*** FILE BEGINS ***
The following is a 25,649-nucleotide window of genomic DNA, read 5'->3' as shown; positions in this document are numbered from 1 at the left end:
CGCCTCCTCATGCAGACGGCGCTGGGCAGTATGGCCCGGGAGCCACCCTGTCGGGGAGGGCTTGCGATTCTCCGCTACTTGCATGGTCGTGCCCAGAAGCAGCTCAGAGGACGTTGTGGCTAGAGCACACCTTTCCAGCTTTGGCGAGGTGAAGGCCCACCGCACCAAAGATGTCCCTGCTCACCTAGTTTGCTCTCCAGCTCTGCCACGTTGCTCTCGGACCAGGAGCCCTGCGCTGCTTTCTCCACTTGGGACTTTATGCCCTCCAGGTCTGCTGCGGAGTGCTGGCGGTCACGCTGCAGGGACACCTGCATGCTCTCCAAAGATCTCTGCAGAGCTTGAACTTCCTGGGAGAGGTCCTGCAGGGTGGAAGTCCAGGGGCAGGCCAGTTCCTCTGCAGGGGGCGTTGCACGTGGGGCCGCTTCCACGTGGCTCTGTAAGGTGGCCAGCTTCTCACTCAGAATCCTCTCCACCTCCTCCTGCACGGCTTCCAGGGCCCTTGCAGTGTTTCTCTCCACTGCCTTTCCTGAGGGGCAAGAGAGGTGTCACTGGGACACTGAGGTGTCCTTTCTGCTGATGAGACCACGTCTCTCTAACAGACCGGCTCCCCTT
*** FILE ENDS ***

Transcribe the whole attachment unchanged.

The following is a 25,649-nucleotide window of genomic DNA, read 5'->3' as shown; positions in this document are numbered from 1 at the left end:
CGCCTCCTCATGCAGACGGCGCTGGGCAGTATGGCCCGGGAGCCACCCTGTCGGGGAGGGCTTGCGATTCTCCGCTACTTGCATGGTCGTGCCCAGAAGCAGCTCAGAGGACGTTGTGGCTAGAGCACACCTTTCCAGCTTTGGCGAGGTGAAGGCCCACCGCACCAAAGATGTCCCTGCTCACCTAGTTTGCTCTCCAGCTCTGCCACGTTGCTCTCGGACCAGGAGCCCTGCGCTGCTTTCTCCACTTGGGACTTTATGCCCTCCAGGTCTGCTGCGGAGTGCTGGCGGTCACGCTGCAGGGACACCTGCATGCTCTCCAAAGATCTCTGCAGAGCTTGAACTTCCTGGGAGAGGTCCTGCAGGGTGGAAGTCCAGGGGCAGGCCAGTTCCTCTGCAGGGGGCGTTGCACGTGGGGCCGCTTCCACGTGGCTCTGTAAGGTGGCCAGCTTCTCACTCAGAATCCTCTCCACCTCCTCCTGCACGGCTTCCAGGGCCCTTGCAGTGTTTCTCTCCACTGCCTTTCCTGAGGGGCAAGAGAGGTGTCACTGGGACACTGAGGTGTCCTTTCTGCTGATGAGACCACGTCTCTCTAACAGACCGGCTCCCCTT